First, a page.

A gang of thieves hijack a man's car after botching their getaway from a robbery. They take a woman prisoner and command the man to drive them to safety. The man must try to cope with the bad situation he is in as well as trying to get help for a sick child that he is caring for.Written by
Josh Pasnak <firstname.lastname@example.org>
Often mistakenly is considered an influence on Reservoir Dogs because of how the movie is based around the after effects of a heist. The film wasn't released till 5 years after Reservoir Dogs. Quentin Tarantino has said that Mario Bava's Black Sabbath influenced Pulp Fiction, however. See more »
When Doc looks up from tinkering with a car's engine in his first scene, the camera crew is reflected in his sunglasses. See more »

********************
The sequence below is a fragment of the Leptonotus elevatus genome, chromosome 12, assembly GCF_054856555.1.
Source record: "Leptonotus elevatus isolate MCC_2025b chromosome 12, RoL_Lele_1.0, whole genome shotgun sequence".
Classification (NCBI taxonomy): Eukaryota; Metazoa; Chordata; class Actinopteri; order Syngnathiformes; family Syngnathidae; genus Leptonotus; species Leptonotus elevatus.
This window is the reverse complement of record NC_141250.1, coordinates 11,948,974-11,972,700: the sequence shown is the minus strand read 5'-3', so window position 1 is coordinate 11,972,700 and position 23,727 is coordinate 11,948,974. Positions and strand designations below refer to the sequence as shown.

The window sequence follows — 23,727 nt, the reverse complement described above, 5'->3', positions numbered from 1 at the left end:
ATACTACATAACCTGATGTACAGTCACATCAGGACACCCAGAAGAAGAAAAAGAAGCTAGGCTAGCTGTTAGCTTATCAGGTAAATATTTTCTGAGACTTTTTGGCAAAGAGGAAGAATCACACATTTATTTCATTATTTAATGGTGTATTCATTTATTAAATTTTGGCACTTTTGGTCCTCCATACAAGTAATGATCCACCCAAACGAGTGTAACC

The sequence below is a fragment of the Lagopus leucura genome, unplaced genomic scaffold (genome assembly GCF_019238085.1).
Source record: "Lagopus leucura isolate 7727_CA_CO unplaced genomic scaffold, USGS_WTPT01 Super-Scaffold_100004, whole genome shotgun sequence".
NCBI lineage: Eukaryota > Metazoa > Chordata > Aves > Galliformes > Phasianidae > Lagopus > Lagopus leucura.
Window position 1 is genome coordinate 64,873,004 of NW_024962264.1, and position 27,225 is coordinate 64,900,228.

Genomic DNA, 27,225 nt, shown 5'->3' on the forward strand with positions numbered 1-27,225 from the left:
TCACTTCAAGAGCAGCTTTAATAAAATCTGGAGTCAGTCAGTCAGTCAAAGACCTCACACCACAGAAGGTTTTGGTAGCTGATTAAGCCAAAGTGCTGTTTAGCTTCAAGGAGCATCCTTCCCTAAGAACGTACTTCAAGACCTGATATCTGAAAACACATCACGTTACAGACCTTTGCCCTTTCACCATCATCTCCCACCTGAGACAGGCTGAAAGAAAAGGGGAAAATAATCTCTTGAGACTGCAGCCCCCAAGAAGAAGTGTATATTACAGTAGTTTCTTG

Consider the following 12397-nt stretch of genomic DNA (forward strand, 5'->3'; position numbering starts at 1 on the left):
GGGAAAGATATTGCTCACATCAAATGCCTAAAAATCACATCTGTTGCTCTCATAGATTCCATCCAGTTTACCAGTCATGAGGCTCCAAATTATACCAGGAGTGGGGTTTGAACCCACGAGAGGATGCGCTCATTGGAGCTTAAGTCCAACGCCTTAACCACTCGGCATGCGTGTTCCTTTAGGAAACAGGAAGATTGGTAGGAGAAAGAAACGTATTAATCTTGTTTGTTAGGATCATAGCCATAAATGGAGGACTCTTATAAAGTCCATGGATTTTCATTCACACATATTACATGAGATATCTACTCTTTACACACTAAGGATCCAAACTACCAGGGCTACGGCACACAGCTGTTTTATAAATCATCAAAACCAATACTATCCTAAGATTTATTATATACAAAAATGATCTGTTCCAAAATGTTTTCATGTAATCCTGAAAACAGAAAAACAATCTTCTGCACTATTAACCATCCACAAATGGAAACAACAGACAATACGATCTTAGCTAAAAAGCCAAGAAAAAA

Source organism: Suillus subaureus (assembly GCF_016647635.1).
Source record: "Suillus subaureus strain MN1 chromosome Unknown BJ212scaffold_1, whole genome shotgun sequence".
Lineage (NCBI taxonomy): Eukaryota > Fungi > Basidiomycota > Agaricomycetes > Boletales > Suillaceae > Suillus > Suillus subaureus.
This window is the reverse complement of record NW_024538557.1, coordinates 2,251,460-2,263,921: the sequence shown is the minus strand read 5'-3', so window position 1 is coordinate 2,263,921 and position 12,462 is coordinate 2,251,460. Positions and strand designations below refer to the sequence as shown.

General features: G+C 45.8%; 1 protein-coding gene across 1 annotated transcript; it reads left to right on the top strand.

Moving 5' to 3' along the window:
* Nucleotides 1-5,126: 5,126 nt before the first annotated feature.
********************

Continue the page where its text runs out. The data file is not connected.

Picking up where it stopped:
Originally shot in 1974 under the title 'L'uomo e il bambino', this film was shelved when one of the film financial backers died and ownership of the picture became entangled in bankruptcy proceedings before post-production had been completed, which prevented its theatrical release. The film sat on a shelf for almost 25 years until actress Lea Lander rescued it from oblivion by helping finance a DVD release: a new short prologue was shot, according to Bava's original script, and editing and scoring were completed using existing available materials. In 2002 producer Alfredo Leone and director Lamberto Bava (Mario's son), allegedly dissatisfied with the DVD edit, produced a new restored version of the film. Lamberto Bava and his son Roy shot additional footage and original composer Stelvio Cipriani created a new complete musical score (though the DVD release employed some of Cipriani's cues and themes, the film was never properly scored in 1974). This restored version, produced by Kismet Entertainment Group and retitled "Kidnapped", premiered theatrically in the US on May 31, 2002 as part of a Mario Bava retrospective at the American Cinematheque's Egyptian Theater in Hollywood See more »